You may use the Website as an unregistered user, however, you are required to register as a user if you wish to read the full text of the Content or to receive the Services.

You may not modify, publish, transmit, transfer or sell, reproduce, create derivative works from, distribute, perform, link, display, or in any way exploit any of the Content, in whole or in part, except as expressly permitted in these Terms or with the prior written consent of Mondaq. You may not use electronic or other means to extract details or information from the Content. Nor shall you extract information about users or Contributors in order to offer them any services or products.

In your use of the Website and/or Services you shall: comply with all applicable laws, regulations, directives and legislations which apply to your Use of the Website and/or Services in whatever country you are physically located including without limitation any and all consumer law, export control laws and regulations; provide to us true, correct and accurate information and promptly inform us in the event that any information that you have provided to us changes or becomes inaccurate; notify Mondaq immediately of any circumstances where you have reason to believe that any Intellectual Property Rights or any other rights of any third party may have been infringed; co-operate with reasonable security or other checks or requests for information made by Mondaq from time to time; and at all times be fully liable for the breach of any of these Terms by a third party using your login details to access the Website and/or Services

however, you shall not: do anything likely to impair, interfere with or damage or cause harm or distress to any persons, or the network; do anything that will infringe any Intellectual Property Rights or other rights of Mondaq or any third party; or use the Website, Services and/or Content otherwise than in accordance with these Terms; use any trade marks or service marks of Mondaq or the Contributors, or do anything which may be seen to take unfair advantage of the reputation and goodwill of Mondaq or the Contributors, or the Website, Services and/or Content.

Mondaq reserves the right, in its sole discretion, to take any action that it deems necessary and appropriate in the event it considers that there is a breach or threatened breach of the Terms.

Mondaq’s Rights and Obligations

Unless otherwise expressly set out to the contrary, nothing in these Terms shall serve to transfer from Mondaq to you, any Intellectual Property Rights owned by and/or licensed to Mondaq and all rights, title and interest in and to such Intellectual Property Rights will remain exclusively with Mondaq and/or its licensors.

Mondaq shall use its reasonable endeavours to make the Website and Services available to you at all times, but we cannot guarantee an uninterrupted and fault free service.

Mondaq reserves the right to make changes to the services and/or the Website or part thereof, from time to time, and we may add, remove, modify and/or vary any elements of features and functionalities of the Website or the services.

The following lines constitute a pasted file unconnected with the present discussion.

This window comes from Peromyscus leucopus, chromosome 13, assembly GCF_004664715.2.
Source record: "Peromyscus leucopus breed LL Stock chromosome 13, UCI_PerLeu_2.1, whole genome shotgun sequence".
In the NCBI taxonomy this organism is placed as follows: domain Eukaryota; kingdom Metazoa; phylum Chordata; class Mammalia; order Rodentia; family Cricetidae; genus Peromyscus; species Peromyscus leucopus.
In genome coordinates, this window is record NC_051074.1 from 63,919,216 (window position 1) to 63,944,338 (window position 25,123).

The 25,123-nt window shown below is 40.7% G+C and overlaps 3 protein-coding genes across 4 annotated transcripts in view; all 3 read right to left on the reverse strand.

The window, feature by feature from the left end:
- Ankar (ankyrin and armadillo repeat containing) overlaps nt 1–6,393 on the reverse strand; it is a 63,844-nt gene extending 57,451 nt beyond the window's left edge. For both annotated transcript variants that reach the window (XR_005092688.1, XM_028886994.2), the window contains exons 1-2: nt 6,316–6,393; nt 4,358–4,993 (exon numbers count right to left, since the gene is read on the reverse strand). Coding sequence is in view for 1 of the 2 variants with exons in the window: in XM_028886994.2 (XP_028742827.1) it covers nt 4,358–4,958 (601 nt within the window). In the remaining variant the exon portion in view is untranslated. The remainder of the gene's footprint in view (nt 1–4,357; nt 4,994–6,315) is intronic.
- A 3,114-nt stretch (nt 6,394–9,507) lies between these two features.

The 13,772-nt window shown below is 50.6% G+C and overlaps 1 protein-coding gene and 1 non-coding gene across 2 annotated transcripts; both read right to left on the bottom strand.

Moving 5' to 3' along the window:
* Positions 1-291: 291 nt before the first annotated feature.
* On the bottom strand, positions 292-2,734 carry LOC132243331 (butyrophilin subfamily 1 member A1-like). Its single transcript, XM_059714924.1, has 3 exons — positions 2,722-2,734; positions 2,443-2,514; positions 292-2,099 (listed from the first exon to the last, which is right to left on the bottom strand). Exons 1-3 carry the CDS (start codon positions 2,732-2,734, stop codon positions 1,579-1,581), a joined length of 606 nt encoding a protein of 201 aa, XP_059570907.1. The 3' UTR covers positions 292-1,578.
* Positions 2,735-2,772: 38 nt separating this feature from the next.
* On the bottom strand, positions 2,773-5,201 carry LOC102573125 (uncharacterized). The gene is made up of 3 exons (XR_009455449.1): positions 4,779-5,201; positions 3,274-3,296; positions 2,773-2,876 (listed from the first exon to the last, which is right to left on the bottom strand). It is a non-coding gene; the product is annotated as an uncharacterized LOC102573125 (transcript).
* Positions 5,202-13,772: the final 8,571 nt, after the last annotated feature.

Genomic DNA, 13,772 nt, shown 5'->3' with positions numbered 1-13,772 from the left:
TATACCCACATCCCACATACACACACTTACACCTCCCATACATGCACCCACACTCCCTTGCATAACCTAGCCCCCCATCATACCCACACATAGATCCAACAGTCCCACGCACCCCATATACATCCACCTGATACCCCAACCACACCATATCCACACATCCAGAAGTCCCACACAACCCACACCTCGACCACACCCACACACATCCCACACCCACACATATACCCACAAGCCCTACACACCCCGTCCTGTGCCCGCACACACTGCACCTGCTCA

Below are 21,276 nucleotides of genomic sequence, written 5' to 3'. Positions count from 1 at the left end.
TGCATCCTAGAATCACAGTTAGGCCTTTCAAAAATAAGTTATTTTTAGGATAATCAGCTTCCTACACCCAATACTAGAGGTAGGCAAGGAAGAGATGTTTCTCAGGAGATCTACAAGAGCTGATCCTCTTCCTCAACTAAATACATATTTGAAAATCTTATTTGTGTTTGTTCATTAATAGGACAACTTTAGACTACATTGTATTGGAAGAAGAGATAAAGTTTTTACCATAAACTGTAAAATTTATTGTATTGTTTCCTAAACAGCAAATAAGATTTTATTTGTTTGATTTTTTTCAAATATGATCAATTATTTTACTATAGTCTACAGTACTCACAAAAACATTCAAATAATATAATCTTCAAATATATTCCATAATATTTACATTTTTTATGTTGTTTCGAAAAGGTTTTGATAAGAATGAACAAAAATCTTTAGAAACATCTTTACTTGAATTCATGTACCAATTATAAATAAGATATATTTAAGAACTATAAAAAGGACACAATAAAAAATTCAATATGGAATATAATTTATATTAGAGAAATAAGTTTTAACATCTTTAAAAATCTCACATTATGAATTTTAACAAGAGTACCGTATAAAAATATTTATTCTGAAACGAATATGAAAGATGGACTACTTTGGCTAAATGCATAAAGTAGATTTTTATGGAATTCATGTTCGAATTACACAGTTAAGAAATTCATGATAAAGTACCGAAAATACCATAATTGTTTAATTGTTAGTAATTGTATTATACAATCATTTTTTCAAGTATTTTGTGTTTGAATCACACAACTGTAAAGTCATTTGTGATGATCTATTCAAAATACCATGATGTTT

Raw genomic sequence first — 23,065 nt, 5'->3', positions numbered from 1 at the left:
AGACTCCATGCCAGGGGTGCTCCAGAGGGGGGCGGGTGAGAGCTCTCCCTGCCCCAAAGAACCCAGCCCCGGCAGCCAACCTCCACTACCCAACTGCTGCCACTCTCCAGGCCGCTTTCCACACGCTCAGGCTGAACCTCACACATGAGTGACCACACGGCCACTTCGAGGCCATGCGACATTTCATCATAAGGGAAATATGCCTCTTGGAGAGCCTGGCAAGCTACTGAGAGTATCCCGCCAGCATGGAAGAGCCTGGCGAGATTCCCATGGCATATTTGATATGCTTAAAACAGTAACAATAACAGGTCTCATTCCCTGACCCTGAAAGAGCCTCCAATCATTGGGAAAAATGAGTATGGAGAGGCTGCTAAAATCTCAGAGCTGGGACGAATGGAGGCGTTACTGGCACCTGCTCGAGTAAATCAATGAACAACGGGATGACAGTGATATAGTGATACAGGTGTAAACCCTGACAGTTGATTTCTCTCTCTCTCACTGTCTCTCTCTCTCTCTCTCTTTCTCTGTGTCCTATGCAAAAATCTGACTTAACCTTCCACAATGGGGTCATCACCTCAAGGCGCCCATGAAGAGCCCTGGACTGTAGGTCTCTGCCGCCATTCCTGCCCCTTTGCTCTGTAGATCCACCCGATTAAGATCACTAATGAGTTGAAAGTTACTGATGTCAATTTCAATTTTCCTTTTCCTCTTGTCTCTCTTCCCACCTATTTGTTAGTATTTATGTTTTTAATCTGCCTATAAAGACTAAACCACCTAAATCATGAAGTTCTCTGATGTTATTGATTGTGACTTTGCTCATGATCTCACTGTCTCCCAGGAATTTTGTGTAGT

Mondaq also reserves the right from time to time to monitor your Use of the Website and/or services.


The Content is general information only. It is not intended to constitute legal advice or seek to be the complete and comprehensive statement of the law, nor is it intended to address your specific requirements or provide advice on which reliance should be placed. Mondaq and/or its Contributors and other suppliers make no representations about the suitability of the information contained in the Content for any purpose. All Content provided "as is" without warranty of any kind. Mondaq and/or its Contributors and other suppliers hereby exclude and disclaim all representations, warranties or guarantees with regard to the Content, including all implied warranties and conditions of merchantability, fitness for a particular purpose, title and non-infringement. To the maximum extent permitted by law, Mondaq expressly excludes all representations, warranties, obligations, and liabilities arising out of or in connection with all Content. In no event shall Mondaq and/or its respective suppliers be liable for any special, indirect or consequential damages or any damages whatsoever resulting from loss of use, data or profits, whether in an action of contract, negligence or other tortious action, arising out of or in connection with the use of the Content or performance of Mondaq’s Services.


Mondaq may alter or amend these Terms by amending them on the Website. By continuing to Use the Services and/or the Website after such amendment, you will be deemed to have accepted any amendment to these Terms.

These Terms shall be governed by and construed in accordance with the laws of England and Wales and you irrevocably submit to the exclusive jurisdiction of the courts of England and Wales to settle any dispute which may arise out of or in connection with these Terms. If you live outside the United Kingdom, English law shall apply only to the extent that English law shall not deprive you of any legal protection accorded in accordance with the law of the place where you are habitually resident ("Local Law"). In the event English law deprives you of any legal protection which is accorded to you under Local Law, then these terms shall be governed by Local Law and any dispute or claim arising out of or in connection with these Terms shall be subject to the non-exclusive jurisdiction of the courts where you are habitually resident.

You may print and keep a copy of these Terms, which form the entire agreement between you and Mondaq and supersede any other communications or advertising in respect of the Service and/or the Website.

No delay in exercising or non-exercise by you and/or Mondaq of any of its rights under or in connection with these Terms shall operate as a waiver or release of each of your or Mondaq’s right. Rather, any such waiver or release must be specifically granted in writing signed by the party granting it.

If any part of these Terms is held unenforceable, that part shall be enforced to the maximum extent permissible so as to give effect to the intent of the parties, and the Terms shall continue in full force and effect.

Mondaq shall not incur any liability to you on account of any loss or damage resulting from any delay or failure to perform all or any part of these Terms if such delay or failure is caused, in whole or in part, by events, occurrences, or causes beyond the control of Mondaq. Such events, occurrences or causes will include, without limitation, acts of God, strikes, lockouts, server and network failure, riots, acts of war, earthquakes, fire and explosions.

By clicking Register you state you have read and agree to our Terms and Conditions